5 Tips for Complying with DOT HAZMAT Regulations

Over 800,000 hazardous materials go through the transportation networks in the US every day. As these figures keep increasing, businesses must comply with DOT HAZMAT regulations.

The regulations acknowledge that shipping hazardous materials is a risky business. It classifies them as such if they pose significant environmental, health, property, and safety risks.

Before shipping them, companies should properly package, mark, label, and document hazardous materials. To remain fully compliant and avoid risks while doing this, here are five tips your business should observe:

Understand the DOT Hazard Classes

There are nine hazard classes for hazardous materials under the HAZMAT regulations. These classes ensure the materials get to their destination safely.

Hazard classes include radioactive waste and flammable gasses, liquids, and solids. They also include infectious and toxic substances. The Pipeline and Hazardous Materials Safety Administration classifies them into nine classes.

The least known hazardous items include paint, exit signs, and nail polish. Aerosol sprays and perfumes also fit this description.

The Shipping Method Can Affect the Classification

The Department of Transportation has different regulations for shipping hazardous materials. These rules vary with the mode of transportation.

For instance, a magnetic material falls under the list of prohibited items shipped by air. It carries a magnetic field that can interfere with aircraft equipment.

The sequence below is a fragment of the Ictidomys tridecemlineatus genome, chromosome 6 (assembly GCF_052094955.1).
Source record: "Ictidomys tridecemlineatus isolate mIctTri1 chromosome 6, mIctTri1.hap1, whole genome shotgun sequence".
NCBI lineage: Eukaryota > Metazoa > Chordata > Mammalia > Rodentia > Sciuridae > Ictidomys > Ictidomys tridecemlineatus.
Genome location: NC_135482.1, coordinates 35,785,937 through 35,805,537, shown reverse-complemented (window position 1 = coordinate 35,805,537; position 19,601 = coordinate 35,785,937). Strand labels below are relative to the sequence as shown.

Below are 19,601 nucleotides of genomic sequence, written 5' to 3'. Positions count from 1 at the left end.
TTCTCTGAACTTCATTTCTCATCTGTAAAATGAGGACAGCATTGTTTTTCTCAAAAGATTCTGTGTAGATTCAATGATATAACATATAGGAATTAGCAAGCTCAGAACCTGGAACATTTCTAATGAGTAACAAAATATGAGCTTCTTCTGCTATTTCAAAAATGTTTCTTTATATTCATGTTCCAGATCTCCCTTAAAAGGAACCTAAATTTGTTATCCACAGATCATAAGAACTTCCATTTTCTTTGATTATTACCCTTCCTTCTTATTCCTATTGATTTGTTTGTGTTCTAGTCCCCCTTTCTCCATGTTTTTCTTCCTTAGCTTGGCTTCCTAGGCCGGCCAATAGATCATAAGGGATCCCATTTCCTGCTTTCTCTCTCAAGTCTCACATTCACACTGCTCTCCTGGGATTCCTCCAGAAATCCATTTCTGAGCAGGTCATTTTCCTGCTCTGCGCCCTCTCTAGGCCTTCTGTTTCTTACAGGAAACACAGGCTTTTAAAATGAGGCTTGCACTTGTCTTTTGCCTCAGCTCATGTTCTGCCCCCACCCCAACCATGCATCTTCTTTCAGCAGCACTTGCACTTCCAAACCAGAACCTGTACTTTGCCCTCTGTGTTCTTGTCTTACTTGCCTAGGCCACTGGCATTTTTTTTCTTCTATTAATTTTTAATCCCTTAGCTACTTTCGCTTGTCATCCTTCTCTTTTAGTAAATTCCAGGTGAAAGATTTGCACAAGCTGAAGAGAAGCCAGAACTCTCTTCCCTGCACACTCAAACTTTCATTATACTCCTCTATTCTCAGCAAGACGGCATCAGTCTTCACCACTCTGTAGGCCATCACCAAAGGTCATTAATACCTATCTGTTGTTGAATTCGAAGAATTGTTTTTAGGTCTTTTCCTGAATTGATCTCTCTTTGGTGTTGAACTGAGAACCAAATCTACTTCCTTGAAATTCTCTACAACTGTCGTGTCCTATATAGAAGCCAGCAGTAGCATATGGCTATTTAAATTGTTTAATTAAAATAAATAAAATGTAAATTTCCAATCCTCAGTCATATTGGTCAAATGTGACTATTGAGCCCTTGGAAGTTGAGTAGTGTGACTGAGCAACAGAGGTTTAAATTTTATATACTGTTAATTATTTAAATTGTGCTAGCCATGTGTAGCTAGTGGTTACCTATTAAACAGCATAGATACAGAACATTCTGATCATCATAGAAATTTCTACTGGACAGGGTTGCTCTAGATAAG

Before choosing a shipping mode, you should review the list of prohibited items. Consider signing your staff up for dangerous goods training online. The training will help familiarize them with the requirements to ensure compliance.

Pay Attention to the Labels and Documentation

Package, mark, and label hazardous materials per DOT HAZMAT regulations. Failing to do this will affect the safe transport of these items.

Incorrect labeling and documentation can put the lives of shipping personnel at risk. It also makes it difficult to respond to an emergency.

Put placards with the right information on the material outside the shipment. This way, the shipping company will handle and place it the right way.

Give the Freight Forwarder Accurate Information

Maintain a safety data sheet (SDS) on the hazardous product you intend to ship. The SDS can take the form of a product safety data sheet or material safety data sheet, depending on the item.

When contacting your freight forwarder, you should have this document ready. Share its contents with the forwarder.

The contents will include the properties and hazards of the material. They also include its protective measures and safety precautions.

The ORM-D Designation Is Phasing Out

The ORM-D designation covered products shipped in small amounts. These products include paint, perfume, and aerosol cans. They have limited hazards due to their packaging, quantity, and form.

As the designation phases out, these products will have the “limited quantity” label. Check with your forwarder to avoid labeling them as a “consumer commodity.”

Looking to Stay Compliant with DOT HAZMAT Regulations?

If your business doesn’t comply with the DOT HAZMAT regulations, it loses control over the safety of the shipment. You also risk legal action for being non-compliant.

We hope this blog can guide you if you are new to the HAZMAT regulations. Keep yourself updated on any changes to these rules for the safety of your goods. Browse our blog for more insightful posts on business, tech, and more.

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